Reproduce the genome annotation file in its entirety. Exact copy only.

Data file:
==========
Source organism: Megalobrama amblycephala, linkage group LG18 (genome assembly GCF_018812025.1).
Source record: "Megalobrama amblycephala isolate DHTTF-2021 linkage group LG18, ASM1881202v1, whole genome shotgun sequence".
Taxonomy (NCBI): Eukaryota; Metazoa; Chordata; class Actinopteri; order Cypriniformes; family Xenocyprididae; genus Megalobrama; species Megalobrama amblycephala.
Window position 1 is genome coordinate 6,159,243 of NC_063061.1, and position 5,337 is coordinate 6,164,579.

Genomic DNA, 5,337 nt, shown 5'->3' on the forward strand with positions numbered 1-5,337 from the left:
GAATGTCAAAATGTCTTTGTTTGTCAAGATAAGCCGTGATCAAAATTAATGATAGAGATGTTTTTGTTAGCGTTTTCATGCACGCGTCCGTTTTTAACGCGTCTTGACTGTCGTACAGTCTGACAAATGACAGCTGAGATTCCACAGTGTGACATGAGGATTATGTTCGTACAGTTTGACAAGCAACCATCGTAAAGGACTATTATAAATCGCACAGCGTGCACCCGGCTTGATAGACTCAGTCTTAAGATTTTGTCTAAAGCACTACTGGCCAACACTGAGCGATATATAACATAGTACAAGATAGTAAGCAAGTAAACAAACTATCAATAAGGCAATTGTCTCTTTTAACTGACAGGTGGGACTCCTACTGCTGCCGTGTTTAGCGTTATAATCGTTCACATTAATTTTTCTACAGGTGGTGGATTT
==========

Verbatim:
Source organism: Megalobrama amblycephala, linkage group LG18 (genome assembly GCF_018812025.1).
Source record: "Megalobrama amblycephala isolate DHTTF-2021 linkage group LG18, ASM1881202v1, whole genome shotgun sequence".
Taxonomy (NCBI): Eukaryota; Metazoa; Chordata; class Actinopteri; order Cypriniformes; family Xenocyprididae; genus Megalobrama; species Megalobrama amblycephala.
Window position 1 is genome coordinate 6,159,243 of NC_063061.1, and position 5,337 is coordinate 6,164,579.

Genomic DNA, 5,337 nt, shown 5'->3' on the forward strand with positions numbered 1-5,337 from the left:
GAATGTCAAAATGTCTTTGTTTGTCAAGATAAGCCGTGATCAAAATTAATGATAGAGATGTTTTTGTTAGCGTTTTCATGCACGCGTCCGTTTTTAACGCGTCTTGACTGTCGTACAGTCTGACAAATGACAGCTGAGATTCCACAGTGTGACATGAGGATTATGTTCGTACAGTTTGACAAGCAACCATCGTAAAGGACTATTATAAATCGCACAGCGTGCACCCGGCTTGATAGACTCAGTCTTAAGATTTTGTCTAAAGCACTACTGGCCAACACTGAGCGATATATAACATAGTACAAGATAGTAAGCAAGTAAACAAACTATCAATAAGGCAATTGTCTCTTTTAACTGACAGGTGGGACTCCTACTGCTGCCGTGTTTAGCGTTATAATCGTTCACATTAATTTTTCTACAGGTGGTGGATTT